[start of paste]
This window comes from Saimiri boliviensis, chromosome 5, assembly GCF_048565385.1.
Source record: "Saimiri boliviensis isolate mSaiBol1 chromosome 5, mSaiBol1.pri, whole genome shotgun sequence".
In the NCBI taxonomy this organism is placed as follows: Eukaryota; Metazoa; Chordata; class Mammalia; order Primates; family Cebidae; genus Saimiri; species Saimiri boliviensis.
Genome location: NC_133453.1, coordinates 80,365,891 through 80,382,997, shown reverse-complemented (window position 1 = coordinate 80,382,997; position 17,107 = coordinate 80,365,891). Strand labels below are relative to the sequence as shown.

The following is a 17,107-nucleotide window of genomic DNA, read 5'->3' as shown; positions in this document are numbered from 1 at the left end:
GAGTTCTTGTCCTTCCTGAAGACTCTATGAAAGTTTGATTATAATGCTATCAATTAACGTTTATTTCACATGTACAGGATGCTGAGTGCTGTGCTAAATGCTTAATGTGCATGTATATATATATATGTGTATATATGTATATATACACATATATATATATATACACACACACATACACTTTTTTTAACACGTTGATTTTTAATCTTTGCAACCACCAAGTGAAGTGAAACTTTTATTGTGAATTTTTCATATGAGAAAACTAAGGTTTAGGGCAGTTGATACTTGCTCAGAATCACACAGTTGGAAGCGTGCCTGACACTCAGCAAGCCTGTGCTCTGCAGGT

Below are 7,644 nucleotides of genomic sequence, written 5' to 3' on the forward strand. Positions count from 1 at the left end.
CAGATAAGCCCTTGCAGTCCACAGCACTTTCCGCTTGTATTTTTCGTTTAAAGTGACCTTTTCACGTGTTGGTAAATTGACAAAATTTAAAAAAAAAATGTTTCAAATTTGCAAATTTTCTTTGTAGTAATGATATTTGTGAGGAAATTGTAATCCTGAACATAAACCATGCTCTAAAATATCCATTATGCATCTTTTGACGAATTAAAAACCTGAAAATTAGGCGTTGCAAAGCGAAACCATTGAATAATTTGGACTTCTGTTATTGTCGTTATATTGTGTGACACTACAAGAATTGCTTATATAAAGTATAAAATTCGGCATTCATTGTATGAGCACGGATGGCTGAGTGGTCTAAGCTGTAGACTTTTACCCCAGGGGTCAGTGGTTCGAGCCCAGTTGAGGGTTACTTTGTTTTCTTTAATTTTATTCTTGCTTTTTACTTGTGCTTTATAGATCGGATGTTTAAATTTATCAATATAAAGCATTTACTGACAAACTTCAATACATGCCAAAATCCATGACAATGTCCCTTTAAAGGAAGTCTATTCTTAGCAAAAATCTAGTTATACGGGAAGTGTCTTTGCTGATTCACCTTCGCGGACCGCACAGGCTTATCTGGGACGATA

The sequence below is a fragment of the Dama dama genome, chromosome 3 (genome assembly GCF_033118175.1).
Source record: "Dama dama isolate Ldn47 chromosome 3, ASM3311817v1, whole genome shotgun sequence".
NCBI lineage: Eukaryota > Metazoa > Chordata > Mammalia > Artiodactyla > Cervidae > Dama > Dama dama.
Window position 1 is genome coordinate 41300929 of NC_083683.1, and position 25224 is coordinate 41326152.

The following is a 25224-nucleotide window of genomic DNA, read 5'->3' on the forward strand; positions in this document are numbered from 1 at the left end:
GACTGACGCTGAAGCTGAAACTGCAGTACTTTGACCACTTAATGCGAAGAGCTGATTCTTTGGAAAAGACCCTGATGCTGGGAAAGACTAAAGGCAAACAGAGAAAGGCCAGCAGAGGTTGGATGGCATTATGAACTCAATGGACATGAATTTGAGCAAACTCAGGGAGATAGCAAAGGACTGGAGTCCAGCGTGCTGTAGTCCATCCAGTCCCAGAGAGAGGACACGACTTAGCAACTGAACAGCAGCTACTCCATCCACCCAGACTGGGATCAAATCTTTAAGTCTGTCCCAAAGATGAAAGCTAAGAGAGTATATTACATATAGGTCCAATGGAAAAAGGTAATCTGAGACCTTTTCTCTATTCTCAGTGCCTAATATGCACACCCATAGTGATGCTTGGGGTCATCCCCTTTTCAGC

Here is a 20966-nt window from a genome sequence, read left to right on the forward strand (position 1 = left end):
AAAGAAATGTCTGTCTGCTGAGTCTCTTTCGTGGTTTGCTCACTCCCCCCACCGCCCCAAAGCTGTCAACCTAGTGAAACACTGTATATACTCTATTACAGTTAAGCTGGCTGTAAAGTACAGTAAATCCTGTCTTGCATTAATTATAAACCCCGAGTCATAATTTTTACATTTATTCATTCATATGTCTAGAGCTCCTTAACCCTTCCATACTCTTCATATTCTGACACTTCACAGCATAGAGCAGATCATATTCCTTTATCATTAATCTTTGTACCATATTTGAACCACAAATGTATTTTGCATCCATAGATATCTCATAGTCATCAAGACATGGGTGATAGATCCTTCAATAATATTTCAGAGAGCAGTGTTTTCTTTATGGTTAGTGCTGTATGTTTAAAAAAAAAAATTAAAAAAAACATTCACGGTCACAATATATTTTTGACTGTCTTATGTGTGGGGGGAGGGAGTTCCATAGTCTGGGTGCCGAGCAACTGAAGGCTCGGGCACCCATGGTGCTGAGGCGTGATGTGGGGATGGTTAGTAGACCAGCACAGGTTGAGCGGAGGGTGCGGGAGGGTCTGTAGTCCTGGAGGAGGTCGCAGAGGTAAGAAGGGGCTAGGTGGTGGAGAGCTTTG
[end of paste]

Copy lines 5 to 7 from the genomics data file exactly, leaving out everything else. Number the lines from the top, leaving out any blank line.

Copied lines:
The following is a 17,107-nucleotide window of genomic DNA, read 5'->3' as shown; positions in this document are numbered from 1 at the left end:
GAGTTCTTGTCCTTCCTGAAGACTCTATGAAAGTTTGATTATAATGCTATCAATTAACGTTTATTTCACATGTACAGGATGCTGAGTGCTGTGCTAAATGCTTAATGTGCATGTATATATATATATGTGTATATATGTATATATACACATATATATATATATACACACACACATACACTTTTTTTAACACGTTGATTTTTAATCTTTGCAACCACCAAGTGAAGTGAAACTTTTATTGTGAATTTTTCATATGAGAAAACTAAGGTTTAGGGCAGTTGATACTTGCTCAGAATCACACAGTTGGAAGCGTGCCTGACACTCAGCAAGCCTGTGCTCTGCAGGT

Below are 7,644 nucleotides of genomic sequence, written 5' to 3' on the forward strand. Positions count from 1 at the left end.